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Cracker Squire


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Location: Douglas, Coffee Co., The Other Georgia, United States

Sid in his law office where he sits when meeting with clients. Observant eyes will notice the statuette of one of Sid's favorite Democrats.

Tuesday, January 21, 2014

Target Cuts Health Coverage for Part-Time Workers - Retailer Points to Insurance Options Available Through Public Exchanges

From The Wall Street Journal:

Target Corp. on Tuesday said it will stop offering health coverage for part-time employees, citing insurance options available through public exchanges.

Target said the health-insurance marketplaces, spurred by President Barack Obama's Affordable Care Act, could provide options its part-time workers may prefer.

"By offering them insurance, we could actually disqualify many of them from being eligible for newly available subsidies that could reduce their overall health insurance expense," Target said.

The health law requires large companies to offer coverage to employees working 30 hours a week or more, from 2015, or pay a penalty starting at $2,000 per worker. The law also requires most individuals this year to have coverage, or pay a penalty, and many big employers have been bracing for higher costs as employees who previously turned down participation in the company health plan now sign up for it.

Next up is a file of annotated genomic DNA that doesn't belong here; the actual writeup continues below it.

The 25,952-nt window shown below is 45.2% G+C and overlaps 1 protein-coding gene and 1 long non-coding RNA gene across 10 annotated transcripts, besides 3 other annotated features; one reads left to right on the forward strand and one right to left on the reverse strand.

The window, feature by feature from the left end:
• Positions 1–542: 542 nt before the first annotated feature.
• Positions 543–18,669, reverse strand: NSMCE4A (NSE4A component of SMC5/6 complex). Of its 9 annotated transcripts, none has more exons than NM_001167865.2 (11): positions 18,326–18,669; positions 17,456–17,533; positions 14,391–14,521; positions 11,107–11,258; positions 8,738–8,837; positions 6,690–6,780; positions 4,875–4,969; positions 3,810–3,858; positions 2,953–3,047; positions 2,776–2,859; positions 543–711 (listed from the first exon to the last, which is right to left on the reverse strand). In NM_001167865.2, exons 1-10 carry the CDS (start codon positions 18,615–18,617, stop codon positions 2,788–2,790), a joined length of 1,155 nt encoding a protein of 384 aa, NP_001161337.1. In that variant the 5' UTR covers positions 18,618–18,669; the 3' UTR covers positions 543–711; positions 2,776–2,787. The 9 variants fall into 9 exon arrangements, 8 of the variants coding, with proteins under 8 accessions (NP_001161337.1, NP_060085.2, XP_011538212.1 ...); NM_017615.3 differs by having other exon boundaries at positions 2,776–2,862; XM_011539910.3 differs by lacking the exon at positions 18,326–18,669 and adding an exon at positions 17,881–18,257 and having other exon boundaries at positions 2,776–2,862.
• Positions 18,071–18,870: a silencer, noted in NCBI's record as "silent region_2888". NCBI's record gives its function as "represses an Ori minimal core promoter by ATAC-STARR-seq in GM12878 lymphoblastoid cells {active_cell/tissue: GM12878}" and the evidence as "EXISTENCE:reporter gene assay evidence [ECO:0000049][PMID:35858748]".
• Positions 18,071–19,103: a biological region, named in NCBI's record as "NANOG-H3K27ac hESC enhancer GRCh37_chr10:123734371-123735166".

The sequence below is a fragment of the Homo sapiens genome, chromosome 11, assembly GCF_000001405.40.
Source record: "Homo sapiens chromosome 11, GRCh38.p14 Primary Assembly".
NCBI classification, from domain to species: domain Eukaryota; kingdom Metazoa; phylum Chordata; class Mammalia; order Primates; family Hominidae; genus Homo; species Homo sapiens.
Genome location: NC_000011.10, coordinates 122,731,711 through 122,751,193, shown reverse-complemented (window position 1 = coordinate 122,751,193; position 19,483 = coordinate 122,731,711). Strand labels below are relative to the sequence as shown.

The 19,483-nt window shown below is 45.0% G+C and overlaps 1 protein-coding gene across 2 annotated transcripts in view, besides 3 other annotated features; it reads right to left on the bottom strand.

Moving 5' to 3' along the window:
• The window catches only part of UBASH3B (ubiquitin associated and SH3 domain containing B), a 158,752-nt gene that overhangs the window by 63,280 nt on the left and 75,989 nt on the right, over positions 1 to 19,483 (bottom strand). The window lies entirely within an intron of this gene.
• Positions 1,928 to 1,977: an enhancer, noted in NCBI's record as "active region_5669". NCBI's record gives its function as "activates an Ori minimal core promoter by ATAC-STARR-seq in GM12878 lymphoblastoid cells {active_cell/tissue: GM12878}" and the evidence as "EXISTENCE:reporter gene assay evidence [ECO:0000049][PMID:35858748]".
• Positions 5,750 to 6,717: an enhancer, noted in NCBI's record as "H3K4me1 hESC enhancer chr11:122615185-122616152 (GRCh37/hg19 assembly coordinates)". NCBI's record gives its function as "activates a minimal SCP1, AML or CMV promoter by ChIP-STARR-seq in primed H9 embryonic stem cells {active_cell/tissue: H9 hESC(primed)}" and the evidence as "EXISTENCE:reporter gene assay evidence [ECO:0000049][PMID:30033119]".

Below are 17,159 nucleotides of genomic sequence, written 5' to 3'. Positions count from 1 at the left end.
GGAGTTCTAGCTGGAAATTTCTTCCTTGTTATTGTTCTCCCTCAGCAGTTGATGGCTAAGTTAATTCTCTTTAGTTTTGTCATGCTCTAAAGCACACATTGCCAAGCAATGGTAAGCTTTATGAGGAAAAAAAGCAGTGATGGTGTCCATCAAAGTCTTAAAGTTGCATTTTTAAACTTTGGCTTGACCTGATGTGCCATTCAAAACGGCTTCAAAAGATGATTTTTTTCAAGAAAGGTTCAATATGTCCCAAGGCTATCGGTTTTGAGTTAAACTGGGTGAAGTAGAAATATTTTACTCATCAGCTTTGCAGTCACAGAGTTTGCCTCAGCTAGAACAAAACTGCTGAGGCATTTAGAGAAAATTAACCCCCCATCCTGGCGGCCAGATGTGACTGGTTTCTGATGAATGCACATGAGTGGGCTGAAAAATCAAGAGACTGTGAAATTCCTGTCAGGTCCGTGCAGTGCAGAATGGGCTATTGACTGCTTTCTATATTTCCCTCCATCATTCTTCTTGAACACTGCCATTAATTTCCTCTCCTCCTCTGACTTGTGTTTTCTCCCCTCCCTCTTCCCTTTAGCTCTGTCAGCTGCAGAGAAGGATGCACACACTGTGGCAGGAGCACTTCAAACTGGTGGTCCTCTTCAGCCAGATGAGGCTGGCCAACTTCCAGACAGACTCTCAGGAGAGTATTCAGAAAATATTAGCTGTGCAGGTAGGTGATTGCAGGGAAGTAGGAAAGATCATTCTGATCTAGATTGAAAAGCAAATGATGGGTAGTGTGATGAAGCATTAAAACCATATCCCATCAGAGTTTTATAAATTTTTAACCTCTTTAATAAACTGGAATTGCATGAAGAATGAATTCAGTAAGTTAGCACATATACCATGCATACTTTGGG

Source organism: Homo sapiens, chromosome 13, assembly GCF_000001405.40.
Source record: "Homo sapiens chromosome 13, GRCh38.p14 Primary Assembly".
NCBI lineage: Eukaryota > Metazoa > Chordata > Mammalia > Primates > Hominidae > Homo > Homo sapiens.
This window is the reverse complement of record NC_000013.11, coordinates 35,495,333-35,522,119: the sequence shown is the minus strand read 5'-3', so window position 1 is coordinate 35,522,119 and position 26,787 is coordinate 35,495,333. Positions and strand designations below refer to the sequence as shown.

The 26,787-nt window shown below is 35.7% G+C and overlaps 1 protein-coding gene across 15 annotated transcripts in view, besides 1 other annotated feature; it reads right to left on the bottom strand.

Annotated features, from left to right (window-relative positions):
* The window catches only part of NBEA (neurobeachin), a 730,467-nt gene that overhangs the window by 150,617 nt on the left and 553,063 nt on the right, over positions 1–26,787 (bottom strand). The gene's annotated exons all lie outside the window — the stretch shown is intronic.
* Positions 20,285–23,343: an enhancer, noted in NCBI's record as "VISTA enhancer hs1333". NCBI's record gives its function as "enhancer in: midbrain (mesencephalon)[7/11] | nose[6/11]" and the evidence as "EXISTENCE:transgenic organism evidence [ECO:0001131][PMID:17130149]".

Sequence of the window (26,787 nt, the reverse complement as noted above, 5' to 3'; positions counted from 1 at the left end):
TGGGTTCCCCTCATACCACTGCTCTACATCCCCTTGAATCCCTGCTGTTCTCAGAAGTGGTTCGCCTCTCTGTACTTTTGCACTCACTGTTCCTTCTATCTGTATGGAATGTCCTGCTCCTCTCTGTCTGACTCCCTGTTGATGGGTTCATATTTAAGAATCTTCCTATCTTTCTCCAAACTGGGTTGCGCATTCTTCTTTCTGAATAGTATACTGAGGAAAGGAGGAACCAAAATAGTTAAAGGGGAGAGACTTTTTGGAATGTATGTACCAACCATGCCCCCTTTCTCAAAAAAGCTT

Retailers, along with restaurant and hospitality companies, are bracing from some of the biggest cost increases under the new insurance mandates due to their sizable workforces.

Several other big employers have already said they are paring back the benefits they offered that aren't required by the law to try to keep their benefits spending in check. In August, United Parcel Service Inc.  said it was cutting off coverage for workers' spouses who had access to insurance through their own employers.

The online health insurance exchanges allow individuals to compare health plans and apply for tax credits toward the cost of their coverage. People can get tax credits on a sliding scale if they fall within certain income brackets--between $11,490 and $45,960 for a single person — but only if they don't have access to insurance through their employer that costs 9.5% or less of their wages.

Some employers have also sought to trim workers' hours to minimize the number for whom they have to provide coverage or pay a penalty. In its statement, Target said it wouldn't be limiting hours for workers as a result of the change and its workers that average at least 32 hours a week will be eligible for comprehensive health insurance coverage. 


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11:40 PM  

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